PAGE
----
FDA approves new suppliers to alleviate cancer drug shortages

Published: 2012-03-16

FDA approves new suppliers to alleviate cancer drug shortages

Two new suppliers of cancer treatments have been approved by FDA to try to alleviate ongoing US drug shortages.

FDA has approved the temporary importation of Sun Pharma Global’s Lipodox (pegylated liposomal doxorubicin) from India as an alternative to the of Johnson & Johnson’s chemotherapy drug Doxil (doxorubicin), which is in critical short supply in the US. Doxil is used to treat ovarian cancer, multiple myeloma and AIDS-related Kaposi’s sarcoma, also known as Kaposi’s sarcoma-associated herpesvirus (a kind of skin cancer).

The agency has also approved APP Pharmaceutical’s generic injectable preservative-free methotrexate, a drug used to treat children with leukaemia. FDA expects the product to become available in March 2012 and continue indefinitely. Supplies of methotroxate had dwindled to the point where oncologists were afraid that supplies would run out by the end of February 2012.

In its press statement FDA stated that it has successfully engaged many firms to assist in maintaining supplies of methotrexate to meet all patient needs. Adding that generics giant Hospira has expedited release of additional supplies, resulting in 31,000 vials of new product–enough for more than one month’s worth of demand–being shipped to hundreds of US hospitals and treatment centres on 21 February 2012. FDA also announced that it is actively working with other manufacturers of methotrexate, including Mylan and Sandoz, who have also stepped up to increase production in order to meet patient needs.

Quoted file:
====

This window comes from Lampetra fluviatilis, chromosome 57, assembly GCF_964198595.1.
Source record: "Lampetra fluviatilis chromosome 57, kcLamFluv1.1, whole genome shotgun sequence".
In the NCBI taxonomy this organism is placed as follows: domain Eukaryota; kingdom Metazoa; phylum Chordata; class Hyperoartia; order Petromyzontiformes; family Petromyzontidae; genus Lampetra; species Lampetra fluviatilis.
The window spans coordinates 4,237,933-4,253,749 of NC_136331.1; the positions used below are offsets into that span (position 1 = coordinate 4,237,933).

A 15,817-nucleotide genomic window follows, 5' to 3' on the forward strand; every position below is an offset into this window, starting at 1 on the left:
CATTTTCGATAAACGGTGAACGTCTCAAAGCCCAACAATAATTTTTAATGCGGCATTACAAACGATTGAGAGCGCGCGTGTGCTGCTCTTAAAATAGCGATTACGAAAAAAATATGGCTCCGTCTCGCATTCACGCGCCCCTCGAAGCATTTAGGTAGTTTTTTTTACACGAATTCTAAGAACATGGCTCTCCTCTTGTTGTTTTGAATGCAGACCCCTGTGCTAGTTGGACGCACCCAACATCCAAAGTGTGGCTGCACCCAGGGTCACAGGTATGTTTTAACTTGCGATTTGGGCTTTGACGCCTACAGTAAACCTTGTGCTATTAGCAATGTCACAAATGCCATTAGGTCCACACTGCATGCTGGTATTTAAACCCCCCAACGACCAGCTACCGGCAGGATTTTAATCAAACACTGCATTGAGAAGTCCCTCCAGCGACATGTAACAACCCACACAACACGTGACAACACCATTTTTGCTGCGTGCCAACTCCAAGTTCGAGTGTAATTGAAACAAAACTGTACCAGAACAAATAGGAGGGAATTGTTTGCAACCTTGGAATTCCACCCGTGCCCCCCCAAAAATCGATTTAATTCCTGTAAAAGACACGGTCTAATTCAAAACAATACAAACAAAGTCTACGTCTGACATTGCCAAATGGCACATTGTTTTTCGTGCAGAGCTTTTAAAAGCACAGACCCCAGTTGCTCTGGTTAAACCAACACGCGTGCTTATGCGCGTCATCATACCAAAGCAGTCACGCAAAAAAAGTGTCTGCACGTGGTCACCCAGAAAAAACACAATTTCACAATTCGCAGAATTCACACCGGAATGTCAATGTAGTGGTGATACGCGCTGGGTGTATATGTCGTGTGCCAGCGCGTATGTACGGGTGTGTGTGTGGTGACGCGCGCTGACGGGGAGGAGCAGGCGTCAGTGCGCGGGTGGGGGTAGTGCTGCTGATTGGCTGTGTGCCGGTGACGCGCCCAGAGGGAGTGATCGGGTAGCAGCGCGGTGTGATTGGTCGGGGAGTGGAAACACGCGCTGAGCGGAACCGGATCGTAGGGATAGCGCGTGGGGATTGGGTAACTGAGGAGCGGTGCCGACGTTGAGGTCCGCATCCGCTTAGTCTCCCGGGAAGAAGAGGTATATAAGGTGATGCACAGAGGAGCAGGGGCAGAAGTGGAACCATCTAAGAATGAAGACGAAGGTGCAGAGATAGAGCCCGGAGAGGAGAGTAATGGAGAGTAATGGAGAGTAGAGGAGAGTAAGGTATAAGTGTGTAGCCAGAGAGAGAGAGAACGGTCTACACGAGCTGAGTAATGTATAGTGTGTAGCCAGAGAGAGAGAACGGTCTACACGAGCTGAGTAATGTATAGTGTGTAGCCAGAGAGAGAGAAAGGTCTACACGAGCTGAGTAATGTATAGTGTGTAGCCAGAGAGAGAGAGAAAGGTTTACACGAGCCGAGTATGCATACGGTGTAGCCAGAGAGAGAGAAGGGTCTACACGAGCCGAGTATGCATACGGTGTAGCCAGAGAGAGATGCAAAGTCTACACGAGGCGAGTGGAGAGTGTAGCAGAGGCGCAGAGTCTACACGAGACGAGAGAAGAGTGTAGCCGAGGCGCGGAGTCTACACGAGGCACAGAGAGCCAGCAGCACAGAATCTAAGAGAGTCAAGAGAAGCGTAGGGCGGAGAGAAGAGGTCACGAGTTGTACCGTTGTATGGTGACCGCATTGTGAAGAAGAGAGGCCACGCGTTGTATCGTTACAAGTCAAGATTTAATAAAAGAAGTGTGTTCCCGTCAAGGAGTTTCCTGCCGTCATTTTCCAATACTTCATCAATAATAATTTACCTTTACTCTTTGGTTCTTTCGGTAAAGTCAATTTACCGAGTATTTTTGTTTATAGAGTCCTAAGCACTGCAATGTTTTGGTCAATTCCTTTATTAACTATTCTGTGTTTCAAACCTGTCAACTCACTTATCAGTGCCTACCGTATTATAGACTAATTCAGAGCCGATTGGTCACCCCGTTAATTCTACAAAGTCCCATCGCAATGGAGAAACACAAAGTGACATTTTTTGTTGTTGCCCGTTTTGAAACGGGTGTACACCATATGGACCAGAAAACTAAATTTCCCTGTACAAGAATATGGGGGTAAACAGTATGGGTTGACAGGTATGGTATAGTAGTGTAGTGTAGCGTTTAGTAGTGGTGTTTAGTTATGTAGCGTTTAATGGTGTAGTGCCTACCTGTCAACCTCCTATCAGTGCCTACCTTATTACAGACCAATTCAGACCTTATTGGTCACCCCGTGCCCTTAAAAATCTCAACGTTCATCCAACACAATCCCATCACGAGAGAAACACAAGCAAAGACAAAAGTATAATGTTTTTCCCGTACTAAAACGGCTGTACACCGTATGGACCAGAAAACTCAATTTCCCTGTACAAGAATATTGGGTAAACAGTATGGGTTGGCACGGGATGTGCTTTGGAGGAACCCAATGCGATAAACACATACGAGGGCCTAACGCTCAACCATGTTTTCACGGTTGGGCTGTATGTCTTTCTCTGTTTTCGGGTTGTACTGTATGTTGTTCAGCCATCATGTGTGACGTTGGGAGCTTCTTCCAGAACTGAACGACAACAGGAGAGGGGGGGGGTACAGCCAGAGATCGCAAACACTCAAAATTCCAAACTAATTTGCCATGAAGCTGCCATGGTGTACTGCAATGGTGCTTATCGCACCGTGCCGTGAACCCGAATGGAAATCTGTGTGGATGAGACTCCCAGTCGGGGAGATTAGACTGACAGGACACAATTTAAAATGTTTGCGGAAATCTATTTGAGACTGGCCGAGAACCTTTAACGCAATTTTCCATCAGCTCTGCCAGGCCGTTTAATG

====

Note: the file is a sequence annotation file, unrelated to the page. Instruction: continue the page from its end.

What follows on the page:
The shortage of both drugs followed the shutdown of Ben Venue Laboratories’ production facility in Ohio, USA, which was closed in November 2011 due to significant manufacturing and quality concerns. The company was one of the largest suppliers of preservative-free methotrexate and made Doxil for Johnson & Johnson.

FDA Commissioner Dr Margaret Hamburg said, ‘through the collaborative work of FDA, industry, and other stakeholders, patients and families waiting for these products or anxious about their availability should now be able to get the medication they need.’

Editor’s Comment
The issue highlights the problem with generic sterile injectables. The top three generic injectable manufacturers hold 71% of the market by volume. This coupled with the fact that most sterile injectables have just one manufacturer that produces at least 90% of the drug (innovator and generics combined) makes the sector extremely vulnerable to supply problems.

What can be done to encourage more generics manufacturers to enter the market? How can the US government ensure that life-saving drugs continue to be available and avoid such shortages in the future?

Please feel free to share your thoughts via email or in the comments section below. Is FDA fighting a losing battle regarding drug shortages? How can the generics/biosimilars industry help to alleviate these shortages?

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Source: www.gabionline.net

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